I have given much thought about the economic/jobs transition taking place in the US and abroad. The world is dramatically different then it was even a few decades ago. Technology has drawn all economies closer together and advanced transportation systems allow goods to travel freely around the world. Industries such as steel and agricultural production, which were once focused wholly on domestic consumption, are now international in scope. Capital investment has been able to seek out its most productive use. Looking at statistics from the Bureau of Labor Statistics and the United Nations, the average US worker is 3 times more productive than he was in 1972, and the US leads all other nations in industrial output. In 2009 the US manufacturing output was equivalent to the output of the 3rd through 17th ranked countries combined! (Source: United Nations, “The Demise of American’s Manufacturing Sector Has Been Greatly Exaggerated,” by Mark Perry, the EnterpriseBlog, January 20, 2011). The jobs market today looks dramatically different from the jobs market of the 1960’s or 1970’s, and education is becoming a critical asset for American workers using the most sophisticated manufacturing processes here at home.

My belief is the employment challenges facing our government leaders may be tougher than they realize. Transitions are never easy and frequently unrecognized until well into the process. The days of a semi-educated worker finding a well paying job to support a family are becoming fewer and fewer. A premium will be paid for those workers who can handle sophisticated manufacturing techniques and those who cannot will be pushed further to the economic edge of society. The government must focus more

of its efforts and resources towards the effective education of Americans—especially to the very young, so every American can find meaningful and well-paying jobs. This is the challenge facing all of us, but one I believe we can meet. America will continue to be the most productive and innovative country in the world.

Speaking of transitions, I would like to take a brief moment to recognize a good friend, Capt. Alan Oshirak, of the United States Navy who retired this past Friday following 30 years of truly exceptional service to our great Nation. Alan and his family have carried the burden of sacrifice that is associated with a soldier and sailor’s life—frequent separations, extremely hazardous duties, and an unknown future--with great strength and humility. I want to publically thank Alan for his service and wish him continued success going forward.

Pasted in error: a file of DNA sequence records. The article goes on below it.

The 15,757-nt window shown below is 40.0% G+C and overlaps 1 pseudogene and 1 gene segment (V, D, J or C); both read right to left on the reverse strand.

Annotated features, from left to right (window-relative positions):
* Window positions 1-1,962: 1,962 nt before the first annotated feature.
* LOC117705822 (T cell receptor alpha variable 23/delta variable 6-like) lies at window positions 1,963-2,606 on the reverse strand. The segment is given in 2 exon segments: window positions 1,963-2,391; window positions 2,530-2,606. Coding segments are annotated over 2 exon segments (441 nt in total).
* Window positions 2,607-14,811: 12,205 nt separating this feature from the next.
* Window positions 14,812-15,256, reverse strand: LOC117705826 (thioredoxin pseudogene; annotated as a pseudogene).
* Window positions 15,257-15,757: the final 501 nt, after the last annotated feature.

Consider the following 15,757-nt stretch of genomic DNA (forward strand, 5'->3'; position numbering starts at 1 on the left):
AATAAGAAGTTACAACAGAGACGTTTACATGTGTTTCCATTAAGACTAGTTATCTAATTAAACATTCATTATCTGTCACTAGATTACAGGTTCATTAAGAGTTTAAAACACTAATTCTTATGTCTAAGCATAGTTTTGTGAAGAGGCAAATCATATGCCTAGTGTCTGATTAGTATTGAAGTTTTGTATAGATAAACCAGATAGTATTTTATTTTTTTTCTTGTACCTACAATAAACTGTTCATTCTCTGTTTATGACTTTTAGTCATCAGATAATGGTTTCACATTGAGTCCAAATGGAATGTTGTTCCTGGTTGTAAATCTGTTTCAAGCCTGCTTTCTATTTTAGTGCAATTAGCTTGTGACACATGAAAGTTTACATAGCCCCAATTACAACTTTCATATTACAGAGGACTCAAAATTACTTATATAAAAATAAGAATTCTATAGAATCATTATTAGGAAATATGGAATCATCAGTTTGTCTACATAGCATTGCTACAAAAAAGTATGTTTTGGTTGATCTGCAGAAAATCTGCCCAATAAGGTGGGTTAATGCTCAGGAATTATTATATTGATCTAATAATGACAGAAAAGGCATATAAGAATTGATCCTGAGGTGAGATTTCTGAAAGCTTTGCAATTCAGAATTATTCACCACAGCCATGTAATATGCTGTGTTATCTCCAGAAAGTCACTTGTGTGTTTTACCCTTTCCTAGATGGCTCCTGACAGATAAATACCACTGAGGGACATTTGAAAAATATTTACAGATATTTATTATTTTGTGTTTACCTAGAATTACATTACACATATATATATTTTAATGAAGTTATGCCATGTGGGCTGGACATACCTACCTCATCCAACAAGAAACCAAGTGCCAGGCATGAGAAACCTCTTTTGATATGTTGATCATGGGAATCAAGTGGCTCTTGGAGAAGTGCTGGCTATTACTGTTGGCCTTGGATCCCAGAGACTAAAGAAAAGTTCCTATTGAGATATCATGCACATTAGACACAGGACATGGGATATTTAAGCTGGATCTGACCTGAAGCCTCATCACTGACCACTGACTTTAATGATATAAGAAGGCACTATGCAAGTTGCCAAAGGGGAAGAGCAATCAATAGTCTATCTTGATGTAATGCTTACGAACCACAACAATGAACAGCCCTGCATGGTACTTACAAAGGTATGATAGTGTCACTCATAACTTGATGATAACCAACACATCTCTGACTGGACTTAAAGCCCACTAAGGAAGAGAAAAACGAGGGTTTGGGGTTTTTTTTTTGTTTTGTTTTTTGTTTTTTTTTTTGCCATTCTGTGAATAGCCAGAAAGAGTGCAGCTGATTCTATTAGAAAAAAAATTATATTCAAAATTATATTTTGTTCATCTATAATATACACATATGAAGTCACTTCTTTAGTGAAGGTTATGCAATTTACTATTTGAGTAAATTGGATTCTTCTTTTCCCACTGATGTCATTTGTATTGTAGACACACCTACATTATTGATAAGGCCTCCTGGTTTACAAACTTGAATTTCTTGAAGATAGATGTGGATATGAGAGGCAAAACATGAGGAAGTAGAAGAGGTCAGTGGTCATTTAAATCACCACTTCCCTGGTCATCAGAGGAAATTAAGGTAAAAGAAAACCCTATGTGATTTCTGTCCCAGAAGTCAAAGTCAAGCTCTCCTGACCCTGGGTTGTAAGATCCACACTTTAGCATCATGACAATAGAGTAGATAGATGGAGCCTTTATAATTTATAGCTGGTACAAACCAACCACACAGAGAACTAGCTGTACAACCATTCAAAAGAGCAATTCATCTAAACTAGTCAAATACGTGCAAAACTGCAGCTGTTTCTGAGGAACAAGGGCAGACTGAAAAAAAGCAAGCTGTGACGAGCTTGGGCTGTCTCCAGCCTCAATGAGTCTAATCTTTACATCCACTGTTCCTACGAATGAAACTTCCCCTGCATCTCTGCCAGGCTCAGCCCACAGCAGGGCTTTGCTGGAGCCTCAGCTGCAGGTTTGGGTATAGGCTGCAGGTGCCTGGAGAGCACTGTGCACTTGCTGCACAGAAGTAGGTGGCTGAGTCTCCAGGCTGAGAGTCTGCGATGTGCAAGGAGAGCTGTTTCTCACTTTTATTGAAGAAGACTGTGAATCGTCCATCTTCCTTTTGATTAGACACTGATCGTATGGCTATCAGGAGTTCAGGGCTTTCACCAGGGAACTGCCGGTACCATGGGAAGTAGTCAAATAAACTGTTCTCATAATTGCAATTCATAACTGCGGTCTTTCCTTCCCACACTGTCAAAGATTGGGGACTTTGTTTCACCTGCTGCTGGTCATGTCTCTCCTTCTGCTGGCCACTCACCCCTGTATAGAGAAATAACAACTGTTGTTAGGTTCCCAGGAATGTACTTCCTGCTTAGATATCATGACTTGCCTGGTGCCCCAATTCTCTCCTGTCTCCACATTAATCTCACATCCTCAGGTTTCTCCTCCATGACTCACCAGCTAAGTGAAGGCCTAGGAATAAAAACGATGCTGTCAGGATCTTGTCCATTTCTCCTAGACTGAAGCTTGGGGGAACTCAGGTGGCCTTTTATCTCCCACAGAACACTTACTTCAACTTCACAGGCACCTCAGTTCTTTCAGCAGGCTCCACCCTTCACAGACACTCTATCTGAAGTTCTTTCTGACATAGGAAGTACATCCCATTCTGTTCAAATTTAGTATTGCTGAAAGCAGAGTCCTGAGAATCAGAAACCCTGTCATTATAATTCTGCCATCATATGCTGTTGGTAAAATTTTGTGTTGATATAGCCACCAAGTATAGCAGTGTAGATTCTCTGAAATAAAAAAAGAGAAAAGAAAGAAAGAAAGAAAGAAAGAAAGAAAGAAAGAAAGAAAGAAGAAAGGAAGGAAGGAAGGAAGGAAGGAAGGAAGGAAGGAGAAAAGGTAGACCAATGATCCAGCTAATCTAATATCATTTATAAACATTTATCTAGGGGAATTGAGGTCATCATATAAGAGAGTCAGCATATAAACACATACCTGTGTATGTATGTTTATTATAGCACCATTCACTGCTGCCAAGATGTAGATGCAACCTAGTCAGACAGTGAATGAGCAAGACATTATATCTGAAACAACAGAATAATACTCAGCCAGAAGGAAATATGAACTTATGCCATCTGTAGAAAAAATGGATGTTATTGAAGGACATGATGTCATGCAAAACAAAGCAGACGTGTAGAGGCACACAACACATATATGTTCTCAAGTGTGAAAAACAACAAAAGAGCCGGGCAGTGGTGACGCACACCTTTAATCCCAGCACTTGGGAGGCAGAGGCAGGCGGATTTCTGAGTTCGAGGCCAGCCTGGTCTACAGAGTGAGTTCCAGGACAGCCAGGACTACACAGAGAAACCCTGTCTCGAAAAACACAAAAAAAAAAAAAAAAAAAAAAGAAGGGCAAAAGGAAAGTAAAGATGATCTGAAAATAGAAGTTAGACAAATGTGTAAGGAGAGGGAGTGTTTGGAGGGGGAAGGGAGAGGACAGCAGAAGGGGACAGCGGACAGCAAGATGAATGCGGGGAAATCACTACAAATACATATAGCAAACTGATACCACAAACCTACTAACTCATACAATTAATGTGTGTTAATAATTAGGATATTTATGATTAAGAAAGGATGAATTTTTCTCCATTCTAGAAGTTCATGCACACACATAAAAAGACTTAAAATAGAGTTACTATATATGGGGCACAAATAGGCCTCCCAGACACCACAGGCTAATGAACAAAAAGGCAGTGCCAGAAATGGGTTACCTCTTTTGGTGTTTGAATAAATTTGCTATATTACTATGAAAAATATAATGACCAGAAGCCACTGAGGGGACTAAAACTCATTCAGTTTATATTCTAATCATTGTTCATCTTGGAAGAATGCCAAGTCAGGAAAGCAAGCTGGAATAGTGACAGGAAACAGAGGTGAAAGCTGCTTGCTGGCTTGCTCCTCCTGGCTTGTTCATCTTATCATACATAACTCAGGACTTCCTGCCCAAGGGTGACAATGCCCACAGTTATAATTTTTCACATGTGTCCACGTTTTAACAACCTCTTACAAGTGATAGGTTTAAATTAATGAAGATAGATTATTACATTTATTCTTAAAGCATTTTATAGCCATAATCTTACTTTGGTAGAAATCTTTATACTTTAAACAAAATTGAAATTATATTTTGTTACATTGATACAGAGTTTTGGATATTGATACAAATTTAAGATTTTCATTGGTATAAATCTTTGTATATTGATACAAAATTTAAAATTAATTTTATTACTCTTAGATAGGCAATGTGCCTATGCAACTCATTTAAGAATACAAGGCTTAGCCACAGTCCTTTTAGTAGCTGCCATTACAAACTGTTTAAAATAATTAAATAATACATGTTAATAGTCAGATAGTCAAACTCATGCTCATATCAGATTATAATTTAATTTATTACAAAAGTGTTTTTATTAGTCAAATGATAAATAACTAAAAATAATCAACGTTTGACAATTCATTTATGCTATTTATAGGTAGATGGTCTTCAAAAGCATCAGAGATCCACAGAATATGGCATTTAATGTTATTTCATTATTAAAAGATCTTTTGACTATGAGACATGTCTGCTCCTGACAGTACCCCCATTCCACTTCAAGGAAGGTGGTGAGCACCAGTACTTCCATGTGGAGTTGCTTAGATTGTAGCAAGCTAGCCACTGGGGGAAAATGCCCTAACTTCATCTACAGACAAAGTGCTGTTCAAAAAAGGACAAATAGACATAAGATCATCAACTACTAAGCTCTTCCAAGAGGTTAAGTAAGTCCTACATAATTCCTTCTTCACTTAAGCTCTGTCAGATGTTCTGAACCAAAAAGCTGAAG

The past week showed that the US economy is still on some shaky ground. The US housing market is not as strong as hoped and is holding back parts of the economy. The employment numbers are improving but not in the quantity that would indicated a strong, sustained, and improving recovery. However, the data is still ok and growth is still occurring. I remain concerned about high oil prices and the effect these prices will have on the average family. Additionally, I am watching interest rates, both here and abroad, very closely. I think interest rates are an important indicator to how investors view the markets today and tomorrow. There have been no major changes to the relative strength analysis from Dorsey Wright (DWA). US stocks remains the strongest asset category followed by Commodities, Bonds, International stocks, and Currencies. US stocks retain a very sizeable lead over the other categories with the others clustered closely together. The International stocks category remains the most improved by overall score change so far in 2012.

Within the US stock category, DWA analysis ranks mid-capitalization stocks above large and small capitalization stocks. Growth stocks are favored over value stocks, and equal-weighted indexes are favored over capitalization-weighted indexes by DWA. I believe that it is important to pay attention to the major economic sectors when investing. DWA currently ranks the sectors on a relative strength basis as follows (starting with the strongest): Consumer Discretionary, Information Technology, Financials, Real Estate, Health, Energy, Consumer Staples, Materials, Industrials, Telecom, and Utilities. Investors seeking higher dividend income generally own the Utilities and Telecom sectors and these sectors are currently providing that income.

Within the Commodity asset category, Energy and Precious Metals are the favored sectors. The current weakness of gold and silver may cause a change in this current ranking; however, it is too early to tell. Treasuries and International Inflation Protection Notes are the favored sectors within the bond category; however, I believe the recent rise in interest rates is likely to challenge the relative strength leadership of Treasuries going forward. In terms of performance, preferreds, high-yield, and floating-rate bonds have been leading many other bond sectors as investors appear willing to take on more risk in order to get more yield. Rising interest rates must be watched carefully because bond values will fall correspondingly. The newly promoted International stock asset category places the Developed Market sector on top with emphasis on the US. Outside of the US, the Emerging Market sector has shown the best performance in 2012. Finally, within the Currency category, DWA places the Australian dollar, the Brazilian Real, and the South African Rand as the top relative strength currencies.